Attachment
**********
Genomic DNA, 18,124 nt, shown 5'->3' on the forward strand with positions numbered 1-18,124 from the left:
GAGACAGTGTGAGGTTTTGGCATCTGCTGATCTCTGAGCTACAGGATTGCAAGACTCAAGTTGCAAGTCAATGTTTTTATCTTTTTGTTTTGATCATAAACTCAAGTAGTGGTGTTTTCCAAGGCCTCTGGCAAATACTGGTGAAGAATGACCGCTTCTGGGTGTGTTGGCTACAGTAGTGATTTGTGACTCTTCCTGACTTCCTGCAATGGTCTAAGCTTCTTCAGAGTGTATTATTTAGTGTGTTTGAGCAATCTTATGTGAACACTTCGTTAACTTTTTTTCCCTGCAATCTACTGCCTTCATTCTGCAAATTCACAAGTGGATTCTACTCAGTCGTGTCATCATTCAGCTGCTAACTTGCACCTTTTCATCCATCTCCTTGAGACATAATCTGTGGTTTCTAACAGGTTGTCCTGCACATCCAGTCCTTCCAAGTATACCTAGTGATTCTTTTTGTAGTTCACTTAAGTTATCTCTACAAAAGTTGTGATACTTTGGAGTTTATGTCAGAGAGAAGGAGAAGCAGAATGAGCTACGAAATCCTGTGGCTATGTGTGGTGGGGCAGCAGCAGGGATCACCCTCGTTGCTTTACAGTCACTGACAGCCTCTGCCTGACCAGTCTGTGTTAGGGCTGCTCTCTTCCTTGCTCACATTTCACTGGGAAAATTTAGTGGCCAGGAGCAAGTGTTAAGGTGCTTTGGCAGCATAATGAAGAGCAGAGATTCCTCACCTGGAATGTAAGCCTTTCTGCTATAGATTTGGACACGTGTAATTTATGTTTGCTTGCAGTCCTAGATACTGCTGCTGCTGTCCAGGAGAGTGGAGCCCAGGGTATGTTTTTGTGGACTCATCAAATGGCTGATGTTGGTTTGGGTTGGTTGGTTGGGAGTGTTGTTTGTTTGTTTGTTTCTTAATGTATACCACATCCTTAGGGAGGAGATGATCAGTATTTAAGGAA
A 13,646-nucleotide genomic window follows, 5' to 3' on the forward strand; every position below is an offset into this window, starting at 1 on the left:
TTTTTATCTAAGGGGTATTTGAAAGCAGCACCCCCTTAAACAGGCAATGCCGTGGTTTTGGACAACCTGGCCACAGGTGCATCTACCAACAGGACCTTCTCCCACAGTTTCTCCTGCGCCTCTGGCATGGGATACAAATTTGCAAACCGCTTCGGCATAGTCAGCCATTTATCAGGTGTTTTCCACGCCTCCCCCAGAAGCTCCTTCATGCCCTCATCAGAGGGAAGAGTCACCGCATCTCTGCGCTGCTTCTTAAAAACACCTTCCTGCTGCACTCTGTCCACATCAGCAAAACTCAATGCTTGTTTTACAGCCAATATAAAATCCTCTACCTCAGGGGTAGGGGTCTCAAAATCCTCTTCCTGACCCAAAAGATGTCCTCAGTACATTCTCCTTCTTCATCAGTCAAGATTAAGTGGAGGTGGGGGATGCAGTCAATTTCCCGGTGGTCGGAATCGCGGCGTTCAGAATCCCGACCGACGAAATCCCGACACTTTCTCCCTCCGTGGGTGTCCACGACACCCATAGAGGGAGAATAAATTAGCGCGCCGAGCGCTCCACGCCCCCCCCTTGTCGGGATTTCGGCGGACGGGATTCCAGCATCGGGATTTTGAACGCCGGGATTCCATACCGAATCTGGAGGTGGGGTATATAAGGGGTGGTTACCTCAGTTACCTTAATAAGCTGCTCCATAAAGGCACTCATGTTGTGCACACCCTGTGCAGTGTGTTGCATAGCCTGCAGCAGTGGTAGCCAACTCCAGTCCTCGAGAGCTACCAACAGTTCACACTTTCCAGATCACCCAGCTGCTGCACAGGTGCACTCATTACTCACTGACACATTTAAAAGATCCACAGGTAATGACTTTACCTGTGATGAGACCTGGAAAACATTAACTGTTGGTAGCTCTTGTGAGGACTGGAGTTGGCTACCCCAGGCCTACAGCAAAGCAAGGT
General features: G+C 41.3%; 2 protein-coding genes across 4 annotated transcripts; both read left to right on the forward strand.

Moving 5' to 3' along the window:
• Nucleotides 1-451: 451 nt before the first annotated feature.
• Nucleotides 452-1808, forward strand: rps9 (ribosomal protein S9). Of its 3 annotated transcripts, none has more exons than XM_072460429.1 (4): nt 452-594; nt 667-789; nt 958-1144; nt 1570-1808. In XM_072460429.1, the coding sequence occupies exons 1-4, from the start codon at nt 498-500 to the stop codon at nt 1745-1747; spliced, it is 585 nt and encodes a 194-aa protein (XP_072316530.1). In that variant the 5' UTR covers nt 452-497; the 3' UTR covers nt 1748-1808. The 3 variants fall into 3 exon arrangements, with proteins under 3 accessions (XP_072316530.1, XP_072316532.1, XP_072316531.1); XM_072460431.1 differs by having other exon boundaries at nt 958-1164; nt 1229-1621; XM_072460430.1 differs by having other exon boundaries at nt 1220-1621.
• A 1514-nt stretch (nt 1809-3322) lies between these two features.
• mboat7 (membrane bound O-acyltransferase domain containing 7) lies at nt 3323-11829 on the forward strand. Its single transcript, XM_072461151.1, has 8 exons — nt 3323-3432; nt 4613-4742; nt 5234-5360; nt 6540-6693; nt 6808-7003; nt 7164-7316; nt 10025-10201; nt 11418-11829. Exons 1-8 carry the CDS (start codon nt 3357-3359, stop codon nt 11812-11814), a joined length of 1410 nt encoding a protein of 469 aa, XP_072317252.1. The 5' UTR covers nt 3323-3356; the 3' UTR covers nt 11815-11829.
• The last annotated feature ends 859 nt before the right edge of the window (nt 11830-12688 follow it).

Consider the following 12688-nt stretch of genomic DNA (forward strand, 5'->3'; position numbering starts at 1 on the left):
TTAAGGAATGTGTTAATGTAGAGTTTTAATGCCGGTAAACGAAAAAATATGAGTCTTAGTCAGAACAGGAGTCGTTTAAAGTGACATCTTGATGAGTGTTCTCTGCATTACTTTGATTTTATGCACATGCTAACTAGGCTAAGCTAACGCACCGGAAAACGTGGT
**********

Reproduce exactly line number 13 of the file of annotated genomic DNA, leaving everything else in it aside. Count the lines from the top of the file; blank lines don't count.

TTAAGGAATGTGTTAATGTAGAGTTTTAATGCCGGTAAACGAAAAAATATGAGTCTTAGTCAGAACAGGAGTCGTTTAAAGTGACATCTTGATGAGTGTTCTCTGCATTACTTTGATTTTATGCACATGCTAACTAGGCTAAGCTAACGCACCGGAAAACGTGGT